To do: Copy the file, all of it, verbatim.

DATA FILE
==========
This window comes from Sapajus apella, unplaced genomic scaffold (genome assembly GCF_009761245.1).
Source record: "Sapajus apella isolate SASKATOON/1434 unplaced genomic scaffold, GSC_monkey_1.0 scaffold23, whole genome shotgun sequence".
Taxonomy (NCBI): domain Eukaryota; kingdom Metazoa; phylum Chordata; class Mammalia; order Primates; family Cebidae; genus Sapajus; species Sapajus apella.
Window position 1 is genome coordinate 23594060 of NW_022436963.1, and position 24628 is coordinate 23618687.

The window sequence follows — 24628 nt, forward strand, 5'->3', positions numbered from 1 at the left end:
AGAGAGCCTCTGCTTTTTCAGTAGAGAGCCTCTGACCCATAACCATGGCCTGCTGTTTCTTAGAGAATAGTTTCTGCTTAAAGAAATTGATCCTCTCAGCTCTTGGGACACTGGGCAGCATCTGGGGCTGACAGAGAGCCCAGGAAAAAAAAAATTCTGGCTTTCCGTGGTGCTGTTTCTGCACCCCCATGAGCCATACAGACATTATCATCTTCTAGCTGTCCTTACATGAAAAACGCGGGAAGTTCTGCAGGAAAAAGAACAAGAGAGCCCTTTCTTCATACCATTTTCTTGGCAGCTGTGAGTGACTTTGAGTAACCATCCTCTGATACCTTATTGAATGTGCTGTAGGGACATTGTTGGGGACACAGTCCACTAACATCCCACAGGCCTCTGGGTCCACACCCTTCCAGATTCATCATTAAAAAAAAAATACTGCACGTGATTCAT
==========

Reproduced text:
This window comes from Sapajus apella, unplaced genomic scaffold (genome assembly GCF_009761245.1).
Source record: "Sapajus apella isolate SASKATOON/1434 unplaced genomic scaffold, GSC_monkey_1.0 scaffold23, whole genome shotgun sequence".
Taxonomy (NCBI): domain Eukaryota; kingdom Metazoa; phylum Chordata; class Mammalia; order Primates; family Cebidae; genus Sapajus; species Sapajus apella.
Window position 1 is genome coordinate 23594060 of NW_022436963.1, and position 24628 is coordinate 23618687.

The window sequence follows — 24628 nt, forward strand, 5'->3', positions numbered from 1 at the left end:
AGAGAGCCTCTGCTTTTTCAGTAGAGAGCCTCTGACCCATAACCATGGCCTGCTGTTTCTTAGAGAATAGTTTCTGCTTAAAGAAATTGATCCTCTCAGCTCTTGGGACACTGGGCAGCATCTGGGGCTGACAGAGAGCCCAGGAAAAAAAAAATTCTGGCTTTCCGTGGTGCTGTTTCTGCACCCCCATGAGCCATACAGACATTATCATCTTCTAGCTGTCCTTACATGAAAAACGCGGGAAGTTCTGCAGGAAAAAGAACAAGAGAGCCCTTTCTTCATACCATTTTCTTGGCAGCTGTGAGTGACTTTGAGTAACCATCCTCTGATACCTTATTGAATGTGCTGTAGGGACATTGTTGGGGACACAGTCCACTAACATCCCACAGGCCTCTGGGTCCACACCCTTCCAGATTCATCATTAAAAAAAAAATACTGCACGTGATTCAT